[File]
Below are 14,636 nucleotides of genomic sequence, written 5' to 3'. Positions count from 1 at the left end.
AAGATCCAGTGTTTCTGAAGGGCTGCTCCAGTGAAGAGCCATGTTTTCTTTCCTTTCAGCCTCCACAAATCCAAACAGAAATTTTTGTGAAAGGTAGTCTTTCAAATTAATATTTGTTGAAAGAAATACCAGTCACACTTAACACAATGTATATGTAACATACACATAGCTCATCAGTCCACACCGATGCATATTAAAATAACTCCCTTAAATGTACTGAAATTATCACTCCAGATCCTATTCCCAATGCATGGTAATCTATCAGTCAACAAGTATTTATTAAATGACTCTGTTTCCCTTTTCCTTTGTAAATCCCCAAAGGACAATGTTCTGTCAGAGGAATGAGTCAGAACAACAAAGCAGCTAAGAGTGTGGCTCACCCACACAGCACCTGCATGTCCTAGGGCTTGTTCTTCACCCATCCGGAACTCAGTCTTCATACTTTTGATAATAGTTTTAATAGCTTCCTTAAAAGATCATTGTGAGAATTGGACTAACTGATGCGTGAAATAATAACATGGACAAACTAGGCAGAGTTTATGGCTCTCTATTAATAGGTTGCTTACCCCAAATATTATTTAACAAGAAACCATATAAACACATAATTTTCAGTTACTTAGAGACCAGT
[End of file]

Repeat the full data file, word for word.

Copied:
Below are 14,636 nucleotides of genomic sequence, written 5' to 3'. Positions count from 1 at the left end.
AAGATCCAGTGTTTCTGAAGGGCTGCTCCAGTGAAGAGCCATGTTTTCTTTCCTTTCAGCCTCCACAAATCCAAACAGAAATTTTTGTGAAAGGTAGTCTTTCAAATTAATATTTGTTGAAAGAAATACCAGTCACACTTAACACAATGTATATGTAACATACACATAGCTCATCAGTCCACACCGATGCATATTAAAATAACTCCCTTAAATGTACTGAAATTATCACTCCAGATCCTATTCCCAATGCATGGTAATCTATCAGTCAACAAGTATTTATTAAATGACTCTGTTTCCCTTTTCCTTTGTAAATCCCCAAAGGACAATGTTCTGTCAGAGGAATGAGTCAGAACAACAAAGCAGCTAAGAGTGTGGCTCACCCACACAGCACCTGCATGTCCTAGGGCTTGTTCTTCACCCATCCGGAACTCAGTCTTCATACTTTTGATAATAGTTTTAATAGCTTCCTTAAAAGATCATTGTGAGAATTGGACTAACTGATGCGTGAAATAATAACATGGACAAACTAGGCAGAGTTTATGGCTCTCTATTAATAGGTTGCTTACCCCAAATATTATTTAACAAGAAACCATATAAACACATAATTTTCAGTTACTTAGAGACCAGT